Tuilagi and five other contract rebels may seek damages from Leicester
Manu Tuilagi and four other players who missed Leicester Tigers’ contract deadline on Tuesday have engaged lawyers and will explore the possibility of claiming damages from the club.
Tuilagi, whose Test career would be thrust into doubt were he to leave, and five others spent yesterday waiting for a letter from the Leicester board to inform them they would be “stood down”.
Chief executive Andrea Pinchen last night confirmed that five players – Greg Bateman, Kyle Eastmond, Noel Reid, Tuilagi and Telusa Veainu – had not agreed new terms. The players are sounding out other clubs around the world with a view to organising a move, with most resigned to leaving the East Midlands.
It is understood that back-rower Jordan Taufua is also likely to depart.
One senior source at Leicester claimed that Tuilagi and has not been engaged in negotiations, whereas George Ford and Ellis Genge – both of whom have agreed to stay with Tigers – were far more active prior to settling for pay cuts of around 25 per cent on extended deals.
French media outlets have immediately claimed that the 29-yearold centre might be a target for ambitious Beziers, who could be one of the clubs able to match his wages of about £500,000.
Taufua, already popular among supporters despite having only arrived at the beginning of the 2019-20 season, was also linked with the French club this week.
“The names of Tuilagi and Taufua are indeed circulating in the offices of certain presidents in France,” a source confirmed.
Veainu, the Tonga full-back who was named Rugby Players’ Association players’ player of the year for the 2017-18 Premiership season, is thought to be in the final stages of sealing a move to Stade Francais.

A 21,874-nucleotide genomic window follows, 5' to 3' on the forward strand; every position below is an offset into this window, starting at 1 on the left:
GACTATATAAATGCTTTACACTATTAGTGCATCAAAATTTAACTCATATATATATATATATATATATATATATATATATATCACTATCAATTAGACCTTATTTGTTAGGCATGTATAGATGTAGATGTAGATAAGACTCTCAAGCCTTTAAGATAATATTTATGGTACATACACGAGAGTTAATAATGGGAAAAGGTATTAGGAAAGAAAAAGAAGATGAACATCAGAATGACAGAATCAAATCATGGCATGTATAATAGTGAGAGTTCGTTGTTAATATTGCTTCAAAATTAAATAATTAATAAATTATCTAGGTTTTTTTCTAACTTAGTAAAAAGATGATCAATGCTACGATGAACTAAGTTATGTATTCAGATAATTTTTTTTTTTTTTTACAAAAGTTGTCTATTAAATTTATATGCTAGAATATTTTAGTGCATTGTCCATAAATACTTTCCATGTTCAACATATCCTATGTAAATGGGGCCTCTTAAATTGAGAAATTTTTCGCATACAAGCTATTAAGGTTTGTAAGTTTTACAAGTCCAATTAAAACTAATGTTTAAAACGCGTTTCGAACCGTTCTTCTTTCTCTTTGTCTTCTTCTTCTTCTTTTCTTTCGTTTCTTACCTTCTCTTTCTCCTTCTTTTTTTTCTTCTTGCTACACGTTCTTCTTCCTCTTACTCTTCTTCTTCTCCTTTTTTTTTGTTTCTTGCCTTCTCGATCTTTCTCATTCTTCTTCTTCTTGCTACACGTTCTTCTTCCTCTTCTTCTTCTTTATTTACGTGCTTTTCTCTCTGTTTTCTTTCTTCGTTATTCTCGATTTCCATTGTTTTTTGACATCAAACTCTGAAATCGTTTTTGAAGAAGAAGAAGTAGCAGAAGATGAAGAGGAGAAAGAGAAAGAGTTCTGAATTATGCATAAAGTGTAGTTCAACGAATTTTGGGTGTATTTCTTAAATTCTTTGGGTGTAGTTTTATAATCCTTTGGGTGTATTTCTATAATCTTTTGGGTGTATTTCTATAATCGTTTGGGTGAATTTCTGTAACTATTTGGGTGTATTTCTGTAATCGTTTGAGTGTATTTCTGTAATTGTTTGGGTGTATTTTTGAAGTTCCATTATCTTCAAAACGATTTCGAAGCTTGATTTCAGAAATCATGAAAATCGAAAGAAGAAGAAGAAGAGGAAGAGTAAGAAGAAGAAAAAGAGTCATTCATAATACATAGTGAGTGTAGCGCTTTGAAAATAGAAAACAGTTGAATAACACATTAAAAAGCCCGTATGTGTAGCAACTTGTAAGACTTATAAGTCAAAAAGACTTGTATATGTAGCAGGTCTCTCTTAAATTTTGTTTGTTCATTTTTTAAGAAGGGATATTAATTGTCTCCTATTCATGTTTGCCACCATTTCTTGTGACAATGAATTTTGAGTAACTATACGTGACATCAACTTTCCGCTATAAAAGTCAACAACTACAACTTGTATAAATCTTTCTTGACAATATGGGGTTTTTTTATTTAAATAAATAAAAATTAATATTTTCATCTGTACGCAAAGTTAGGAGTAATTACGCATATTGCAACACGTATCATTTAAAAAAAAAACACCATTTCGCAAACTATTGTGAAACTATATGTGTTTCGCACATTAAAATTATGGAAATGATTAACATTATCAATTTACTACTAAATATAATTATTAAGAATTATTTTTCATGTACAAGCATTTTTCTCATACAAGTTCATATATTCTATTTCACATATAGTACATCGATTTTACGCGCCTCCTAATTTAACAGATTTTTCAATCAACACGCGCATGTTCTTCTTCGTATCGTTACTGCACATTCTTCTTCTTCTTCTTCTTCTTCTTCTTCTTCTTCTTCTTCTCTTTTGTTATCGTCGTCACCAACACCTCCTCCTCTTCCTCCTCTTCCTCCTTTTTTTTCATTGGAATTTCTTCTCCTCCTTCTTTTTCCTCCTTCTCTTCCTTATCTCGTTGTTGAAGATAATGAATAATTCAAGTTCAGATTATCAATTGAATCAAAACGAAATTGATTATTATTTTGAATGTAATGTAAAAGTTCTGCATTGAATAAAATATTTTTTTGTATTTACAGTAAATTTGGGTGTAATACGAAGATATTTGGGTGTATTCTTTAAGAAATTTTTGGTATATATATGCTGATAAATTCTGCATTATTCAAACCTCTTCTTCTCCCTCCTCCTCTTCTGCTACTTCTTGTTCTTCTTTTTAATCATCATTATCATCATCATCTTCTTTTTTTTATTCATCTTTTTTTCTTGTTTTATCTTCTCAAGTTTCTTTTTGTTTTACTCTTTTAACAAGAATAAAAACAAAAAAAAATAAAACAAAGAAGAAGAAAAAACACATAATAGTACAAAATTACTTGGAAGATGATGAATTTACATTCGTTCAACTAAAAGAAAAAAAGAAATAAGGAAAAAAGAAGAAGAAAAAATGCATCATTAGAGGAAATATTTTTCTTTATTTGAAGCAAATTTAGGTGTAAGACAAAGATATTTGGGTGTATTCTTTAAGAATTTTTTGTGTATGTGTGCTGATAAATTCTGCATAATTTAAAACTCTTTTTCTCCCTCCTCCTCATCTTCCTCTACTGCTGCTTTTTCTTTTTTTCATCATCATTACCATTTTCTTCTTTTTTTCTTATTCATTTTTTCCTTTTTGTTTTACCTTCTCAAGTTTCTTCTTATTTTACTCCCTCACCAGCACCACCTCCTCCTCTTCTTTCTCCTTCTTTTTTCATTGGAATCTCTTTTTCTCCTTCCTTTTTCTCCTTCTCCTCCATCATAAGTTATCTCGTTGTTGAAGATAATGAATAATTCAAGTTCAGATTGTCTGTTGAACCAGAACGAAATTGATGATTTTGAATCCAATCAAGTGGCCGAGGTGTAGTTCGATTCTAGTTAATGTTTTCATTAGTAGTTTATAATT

Leicester players have felt as though the club’s stance on cut-price deals amid the Covid-19 pandemic, and the Premiership’s subsequent salary-cap reduction, has been overly forceful.
One source close to the dispute suggested that, while other Premiership clubs – notably local rivals Northampton Saints – had seemed cooperative in their approach to budget-squeezing, Leicester players have been frustrated by the threatening nature of discussions. Senior members of the board, such as majority shareholder Tom Scott, have come in for fierce private criticism, even if recently appointed Pinchen remains a trusted and respected figure. “The way the club has acted over could cost them the biggest player they have ever had in Manu,” a source close to the club said. Tigers released a statement from the board yesterday that suggested the pandemic had impacted Leicester, currently engaged in a process of redundancies, “more than most” because of the size of their Welford Road stadium and fan base. They had lost £5million from being unable to stage matches or other events. “Difficult decisions have had to be made, including salary reductions, reduced working time and using the furlough scheme, as well as a redundancy process which concludes today and could potentially lead to the departure of up to 31 staff,” the statement read.